Over 40 and participating in high-intensity activities?

Tips to avoid developing peroneal tendinopathy.

Peroneal tendinitis (or peroneal tendinopathy) is a condition that causes pain around the outer side of the ankle and foot. There are two main tendons on the outside of your ankle – the peroneus longus and peroneus brevis. The role of these tendons is to stabilise the ankle, stabilise the arch of the foot when walking and to turn the foot outwards.

They can become painful when structural changes occur in response to increased load and overuse of the tendons, without ensuring sufficient recovery time between activities. Around the ankle and foot, tendons are often protected by layers of connective tissue known as tendon sheaths. If symptoms are left to progress, inflammation of this tendon sheath worsens, and this causes greater ankle pain, and dysfunction.

Typical symptoms of peroneal tendinitis include:

  • Pain
  • Swelling
  • Pain on turning the foot outwards (eversion) or stretching the foot inwards (inversion)
  • Pain that worsens with activity and improves with rest
  • Pain when calf raising (ie rising up onto your toes)

There are a number of risk factors that can predispose someone to developing symptoms. Peroneal tendinitis is most common in running athletes, particularly endurance runners, as well as dancers and jumping athletes. Risk factors also include:

  • Over the age of 40 years.
  • Overweight.
  • Smoking.
  • Tight and/or weak calf muscles.
  • Poor control of training load ie “too much too soon”- especially after a period of extended rest.
  • Poor foot mechanics.
  • Inappropriate footwear.
  • Other factors include having had previous foot or ankle surgery or a previous history of cortisone injections to the lateral ankle. Some medical conditions also increase the likelihood of developing peroneal tendinitis, these include rheumatoid arthritis, psoriasis, hyperparathyroidism, diabetic neuropathy and ankle fractures.

If you have some of these risk factors or are involved in activities such as endurance running, dancing or jumping sports, how can you prevent developing symptoms?

  1. Gradual progression of training load and physical activity. For example, we often go through periods where we don’t do as much exercise and then we feel motivated and race from the couch to running longer distances very quickly. Our muscles can cope with this relatively well, however tendons tend to take longer to adapt and this can lead to problems. A good guide is not to increase your overall training load by more than 10% per week. This can seem slow at first, but it goes a long way to prevent overload of the tendon.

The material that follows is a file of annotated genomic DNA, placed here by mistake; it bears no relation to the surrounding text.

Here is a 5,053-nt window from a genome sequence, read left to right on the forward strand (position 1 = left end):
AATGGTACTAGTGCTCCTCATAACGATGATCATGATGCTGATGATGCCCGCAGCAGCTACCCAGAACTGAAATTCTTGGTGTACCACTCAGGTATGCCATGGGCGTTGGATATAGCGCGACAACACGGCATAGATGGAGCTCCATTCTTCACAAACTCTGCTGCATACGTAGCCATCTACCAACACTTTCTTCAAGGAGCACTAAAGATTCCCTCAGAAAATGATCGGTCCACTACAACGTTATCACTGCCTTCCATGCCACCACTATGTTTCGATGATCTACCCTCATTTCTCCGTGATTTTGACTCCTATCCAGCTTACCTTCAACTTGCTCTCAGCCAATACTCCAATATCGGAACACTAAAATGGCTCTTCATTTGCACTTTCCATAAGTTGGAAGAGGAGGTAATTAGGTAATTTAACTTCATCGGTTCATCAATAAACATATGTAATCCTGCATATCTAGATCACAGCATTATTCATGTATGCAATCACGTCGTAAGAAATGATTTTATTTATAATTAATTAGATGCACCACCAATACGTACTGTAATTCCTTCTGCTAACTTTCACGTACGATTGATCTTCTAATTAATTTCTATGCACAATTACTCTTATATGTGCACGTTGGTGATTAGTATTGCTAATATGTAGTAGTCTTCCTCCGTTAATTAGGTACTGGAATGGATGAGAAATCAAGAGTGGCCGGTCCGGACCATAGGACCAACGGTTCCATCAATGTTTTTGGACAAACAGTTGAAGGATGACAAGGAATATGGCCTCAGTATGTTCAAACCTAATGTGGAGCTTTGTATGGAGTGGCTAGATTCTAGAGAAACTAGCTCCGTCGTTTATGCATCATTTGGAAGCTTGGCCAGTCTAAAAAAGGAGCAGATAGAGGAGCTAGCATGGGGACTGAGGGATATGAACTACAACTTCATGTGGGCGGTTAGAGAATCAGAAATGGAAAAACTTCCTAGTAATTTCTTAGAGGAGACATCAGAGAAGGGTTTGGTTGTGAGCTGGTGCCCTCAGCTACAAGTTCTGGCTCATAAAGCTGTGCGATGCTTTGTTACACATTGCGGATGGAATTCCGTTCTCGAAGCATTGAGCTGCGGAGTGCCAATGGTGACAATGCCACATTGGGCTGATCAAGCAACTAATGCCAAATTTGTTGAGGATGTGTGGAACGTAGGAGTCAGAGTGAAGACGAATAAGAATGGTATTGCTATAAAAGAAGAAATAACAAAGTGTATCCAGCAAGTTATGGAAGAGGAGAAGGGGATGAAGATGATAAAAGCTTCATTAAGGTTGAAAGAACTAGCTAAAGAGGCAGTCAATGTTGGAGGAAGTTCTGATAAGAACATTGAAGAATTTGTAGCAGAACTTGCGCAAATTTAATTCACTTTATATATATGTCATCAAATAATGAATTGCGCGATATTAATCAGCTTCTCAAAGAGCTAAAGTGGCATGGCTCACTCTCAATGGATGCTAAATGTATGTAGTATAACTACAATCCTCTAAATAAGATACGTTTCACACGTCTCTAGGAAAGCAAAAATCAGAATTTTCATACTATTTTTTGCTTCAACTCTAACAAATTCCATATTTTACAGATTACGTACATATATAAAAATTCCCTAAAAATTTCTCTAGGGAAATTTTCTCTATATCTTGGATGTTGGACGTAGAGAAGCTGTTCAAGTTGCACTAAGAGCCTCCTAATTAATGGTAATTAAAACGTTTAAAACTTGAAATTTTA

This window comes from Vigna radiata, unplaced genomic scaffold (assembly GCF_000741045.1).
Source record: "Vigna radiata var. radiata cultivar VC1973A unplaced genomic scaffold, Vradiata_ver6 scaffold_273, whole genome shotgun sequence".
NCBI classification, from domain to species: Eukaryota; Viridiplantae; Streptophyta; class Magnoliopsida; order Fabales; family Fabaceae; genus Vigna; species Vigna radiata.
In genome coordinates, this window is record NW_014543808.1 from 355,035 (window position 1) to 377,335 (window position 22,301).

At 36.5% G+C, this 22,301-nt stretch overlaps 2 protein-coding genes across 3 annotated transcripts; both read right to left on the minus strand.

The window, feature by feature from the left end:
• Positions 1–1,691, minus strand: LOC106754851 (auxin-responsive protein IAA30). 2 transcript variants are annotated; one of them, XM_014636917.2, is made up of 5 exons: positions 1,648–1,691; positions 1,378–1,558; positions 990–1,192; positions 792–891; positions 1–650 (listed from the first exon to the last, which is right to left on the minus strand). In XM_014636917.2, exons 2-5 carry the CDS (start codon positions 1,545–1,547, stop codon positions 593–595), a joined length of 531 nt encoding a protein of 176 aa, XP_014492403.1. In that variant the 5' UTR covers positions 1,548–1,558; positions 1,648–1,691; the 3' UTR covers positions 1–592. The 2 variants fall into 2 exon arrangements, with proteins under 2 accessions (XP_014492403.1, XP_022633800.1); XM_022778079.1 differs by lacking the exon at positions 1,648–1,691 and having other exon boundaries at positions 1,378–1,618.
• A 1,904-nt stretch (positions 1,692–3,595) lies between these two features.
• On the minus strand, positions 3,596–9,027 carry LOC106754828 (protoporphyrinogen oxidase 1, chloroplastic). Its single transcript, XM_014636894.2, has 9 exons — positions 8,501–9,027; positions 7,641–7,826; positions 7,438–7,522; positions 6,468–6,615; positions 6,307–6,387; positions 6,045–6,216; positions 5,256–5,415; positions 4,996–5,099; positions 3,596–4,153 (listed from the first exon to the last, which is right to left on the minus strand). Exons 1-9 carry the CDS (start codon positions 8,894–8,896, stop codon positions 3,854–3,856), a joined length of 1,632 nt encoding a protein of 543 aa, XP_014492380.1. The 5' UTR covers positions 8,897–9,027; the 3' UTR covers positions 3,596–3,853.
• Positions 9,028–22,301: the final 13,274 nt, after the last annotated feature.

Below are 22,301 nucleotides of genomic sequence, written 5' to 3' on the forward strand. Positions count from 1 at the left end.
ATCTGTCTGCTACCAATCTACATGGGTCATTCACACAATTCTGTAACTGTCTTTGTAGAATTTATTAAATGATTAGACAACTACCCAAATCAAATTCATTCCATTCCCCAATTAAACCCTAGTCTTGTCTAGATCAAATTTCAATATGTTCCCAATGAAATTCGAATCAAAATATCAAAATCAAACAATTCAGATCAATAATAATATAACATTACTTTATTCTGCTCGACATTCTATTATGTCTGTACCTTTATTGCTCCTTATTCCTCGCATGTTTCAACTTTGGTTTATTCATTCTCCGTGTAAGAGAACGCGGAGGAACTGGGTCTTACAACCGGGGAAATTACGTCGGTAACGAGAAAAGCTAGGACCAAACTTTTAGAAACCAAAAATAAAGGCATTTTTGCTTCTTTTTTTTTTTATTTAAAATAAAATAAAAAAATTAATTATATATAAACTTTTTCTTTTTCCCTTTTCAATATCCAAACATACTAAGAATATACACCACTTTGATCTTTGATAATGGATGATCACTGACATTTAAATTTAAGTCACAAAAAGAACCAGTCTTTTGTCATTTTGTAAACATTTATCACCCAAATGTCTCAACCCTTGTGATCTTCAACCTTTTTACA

2. Another helpful strategy is implementing regular rest periods between your activity. For example, initially you may only exercise every second day, to allow the tendon to heal and adapt to the activity.
  3. Maintaining a healthy bodyweight will help take pressure and load off the tendon.
  4. Ensure you are wearing supportive footwear or consider the use of orthotics, especially for those with high arches in their feet.
  5. Quit smoking. Smoking affects our vascular system, which plays a role in helping repair our tissues. Smoking also promotes inflammatory processes in our body.

If you are suffering from peroneal tendinitis symptoms, there are some simple treatment options you can commence straight away. These include:

  • Apply ice over the painful region
  • Rest from aggravating activities
  • Anti-inflammatory medication may be beneficial (it is important you discuss this with your doctor, to determine if these would be suitable for you).

Call us for help on peroneal tendinitis
If symptoms continue or you are unsure if you have peroneal tendinitis, book a time to see one of our podiatrists or physiotherapists, who can perform a comprehensive assessment and work with you to develop the best treatment plan for you.

Adam Shaw
Musculoskeletal Physiotherapist
Physiologic (Allsports Robina)


Bagley, C., & Parker, L. (2023). Diagnosis and treatment of peroneal tendon disorders. Orthopaedics and Trauma.
Folmar, E., & Gans, M. (2020). Conservative Treatment of Peroneal Tendon Injuries: Rehabilitation. The Peroneal Tendons: A Clinical Guide to Evaluation and Management, 143-171.
van Dijk, P. A., Kerkhoffs, G. M., Chiodo, C., & DiGiovanni, C. W. (2019). Chronic disorders of the peroneal tendons: current concepts review of the literature. JAAOS-Journal of the American Academy of Orthopaedic Surgeons, 27(16), 590-598.